Those words are words that have been spoken by Jacob Barnett. Jacob is a young man who was labeled with Autism when he was two years old. He wasn’t supposed to talk, or even learn to tie his shoes. Now, he has been recognized world-wide for his work within the field of science, in particular within the field of astrophysics (and wears flip-flops). He is 14 now, teaching at a research university, working on his PhD, and in line to be rewarded a Nobel Prize someday. Watch this TedxTeen talk to get an idea of who this incredible young man is.
Jacob is also currently writing a book about how to make math more approachable for kids his age. Additionally he runs a non-profit that benefits kids who are on the autism spectrum by focusing on social skills and coaching them on thinking in their own unique ways. His mom has written a book titled The Spark: A Mother’s Story of Nurturing Genius. And more than that, he loves basketball and root beer floats.
Do yourself a favor and check out my previous posts that gave an overview and furtherdetails about this fabulous curriculum that you must have!! I have spent a lot of my blog time focused on this curriculum for a reason. It is the perfect time of the year to be thinking about paraprofessional training, and even more appropriate to think about how to do it in your own schools, with your own teams, engaging in conversation about your own students in a staff development format that is grounded in research and what we know about adult and student learning!
In this final post about the curriculum, I will describe the remaining two instructional parts and the units that comprise them. Please don’t forget to comment or ask questions, as you will be entered into the drawing to receive a free copy of the curriculum! All comments and questions from this post, as well as any from the first two posts will be entered for the drawing, and will be awarded next week!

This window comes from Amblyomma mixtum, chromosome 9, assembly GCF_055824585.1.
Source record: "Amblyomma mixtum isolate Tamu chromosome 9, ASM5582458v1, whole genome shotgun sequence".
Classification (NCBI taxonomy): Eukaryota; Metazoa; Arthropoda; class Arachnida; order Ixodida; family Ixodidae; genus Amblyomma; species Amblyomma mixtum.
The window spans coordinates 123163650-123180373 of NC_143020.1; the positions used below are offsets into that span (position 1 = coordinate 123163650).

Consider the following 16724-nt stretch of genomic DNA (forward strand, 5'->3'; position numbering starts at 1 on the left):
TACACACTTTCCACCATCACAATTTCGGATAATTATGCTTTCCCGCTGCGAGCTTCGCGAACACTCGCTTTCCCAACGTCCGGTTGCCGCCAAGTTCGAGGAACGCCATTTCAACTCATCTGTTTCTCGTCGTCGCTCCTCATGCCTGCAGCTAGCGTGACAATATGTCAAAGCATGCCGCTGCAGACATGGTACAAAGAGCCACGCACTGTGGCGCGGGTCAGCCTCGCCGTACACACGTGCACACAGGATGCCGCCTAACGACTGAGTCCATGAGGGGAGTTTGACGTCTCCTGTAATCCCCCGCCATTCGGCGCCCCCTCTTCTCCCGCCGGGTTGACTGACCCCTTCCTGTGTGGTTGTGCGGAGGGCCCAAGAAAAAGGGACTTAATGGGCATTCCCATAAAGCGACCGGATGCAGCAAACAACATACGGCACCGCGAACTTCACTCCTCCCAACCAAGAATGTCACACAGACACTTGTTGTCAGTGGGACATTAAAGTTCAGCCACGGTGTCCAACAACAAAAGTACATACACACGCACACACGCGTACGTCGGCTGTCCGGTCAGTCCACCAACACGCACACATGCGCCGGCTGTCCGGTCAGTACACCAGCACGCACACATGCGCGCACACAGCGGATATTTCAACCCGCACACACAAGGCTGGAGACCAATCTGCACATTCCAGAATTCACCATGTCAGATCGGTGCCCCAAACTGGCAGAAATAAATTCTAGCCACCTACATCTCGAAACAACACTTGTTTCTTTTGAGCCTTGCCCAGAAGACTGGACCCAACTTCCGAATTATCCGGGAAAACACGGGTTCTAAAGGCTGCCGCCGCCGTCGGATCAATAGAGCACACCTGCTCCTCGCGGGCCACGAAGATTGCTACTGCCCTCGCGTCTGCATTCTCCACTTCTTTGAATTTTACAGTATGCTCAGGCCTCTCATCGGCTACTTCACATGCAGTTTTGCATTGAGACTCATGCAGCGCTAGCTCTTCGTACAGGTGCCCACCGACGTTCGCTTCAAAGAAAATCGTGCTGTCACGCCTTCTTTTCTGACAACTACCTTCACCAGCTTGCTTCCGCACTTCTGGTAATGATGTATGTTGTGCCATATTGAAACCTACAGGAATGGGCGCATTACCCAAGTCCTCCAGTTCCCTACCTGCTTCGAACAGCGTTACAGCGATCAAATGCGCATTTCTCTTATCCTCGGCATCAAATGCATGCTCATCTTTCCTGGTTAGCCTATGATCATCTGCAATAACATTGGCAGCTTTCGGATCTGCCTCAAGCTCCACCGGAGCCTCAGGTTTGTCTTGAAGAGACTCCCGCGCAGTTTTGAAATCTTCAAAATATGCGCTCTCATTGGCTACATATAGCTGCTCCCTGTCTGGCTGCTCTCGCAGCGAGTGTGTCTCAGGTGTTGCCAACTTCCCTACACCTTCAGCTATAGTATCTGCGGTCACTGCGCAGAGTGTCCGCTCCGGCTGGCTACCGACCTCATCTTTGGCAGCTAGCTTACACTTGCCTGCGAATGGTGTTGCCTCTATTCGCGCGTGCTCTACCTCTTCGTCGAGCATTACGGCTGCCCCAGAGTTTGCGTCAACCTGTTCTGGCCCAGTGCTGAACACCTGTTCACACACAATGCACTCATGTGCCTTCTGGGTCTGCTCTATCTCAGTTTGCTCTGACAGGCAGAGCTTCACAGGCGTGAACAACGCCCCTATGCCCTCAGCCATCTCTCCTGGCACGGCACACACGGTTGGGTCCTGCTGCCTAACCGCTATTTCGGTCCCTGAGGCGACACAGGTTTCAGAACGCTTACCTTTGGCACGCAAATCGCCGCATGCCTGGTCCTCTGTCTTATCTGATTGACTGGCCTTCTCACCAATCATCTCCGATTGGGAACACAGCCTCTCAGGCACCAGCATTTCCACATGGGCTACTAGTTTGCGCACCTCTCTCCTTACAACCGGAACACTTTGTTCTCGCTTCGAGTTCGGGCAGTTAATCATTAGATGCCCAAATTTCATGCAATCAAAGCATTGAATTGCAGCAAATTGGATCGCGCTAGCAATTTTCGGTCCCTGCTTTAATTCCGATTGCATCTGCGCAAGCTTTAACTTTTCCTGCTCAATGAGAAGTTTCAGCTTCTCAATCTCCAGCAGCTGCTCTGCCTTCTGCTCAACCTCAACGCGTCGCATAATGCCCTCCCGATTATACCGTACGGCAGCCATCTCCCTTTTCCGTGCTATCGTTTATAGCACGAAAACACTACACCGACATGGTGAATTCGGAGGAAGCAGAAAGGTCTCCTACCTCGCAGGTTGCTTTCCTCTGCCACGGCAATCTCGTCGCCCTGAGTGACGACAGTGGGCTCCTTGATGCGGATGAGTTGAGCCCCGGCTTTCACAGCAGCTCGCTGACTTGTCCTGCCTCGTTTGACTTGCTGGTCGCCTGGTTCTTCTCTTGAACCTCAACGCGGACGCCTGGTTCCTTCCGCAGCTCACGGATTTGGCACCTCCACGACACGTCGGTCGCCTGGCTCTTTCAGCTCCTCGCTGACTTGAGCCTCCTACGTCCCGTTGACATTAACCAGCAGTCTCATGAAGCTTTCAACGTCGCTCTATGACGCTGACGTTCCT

The curriculum is divided into the following four instructional parts, with a total of seven instructional units:
Overview of the four instructional parts of the curriculum and the seven individual units
The first two parts were described here. The parts that I would like to describe today are units three through seven. These five units are especially useful in schools for paraprofessional training. They comprise the instructional and academic areas, as well as promote understanding of behavior and relationships of the students they support. While the first two units concentrate on laying groundwork for paraprofessionals to understand their roles in inclusive settings, the five units I will describe today offer skill development and tools for paraprofessionals to use every day in their work with students. Continue reading →
In my introductory post, I gave an overview of why you need this curriculum. In my last post, I detailed a few more specifics about how we put it together for your successful use.
In this post, and the next one, I will go over the four instructional parts that make up the curriculum in greater detail, and hopefully answer some questions about how to individualize it to your specific needs at your school. Please don’t forget to comment, as you will be entered into the drawing to receive a copy I am giving away at the end of my next post! Continue reading →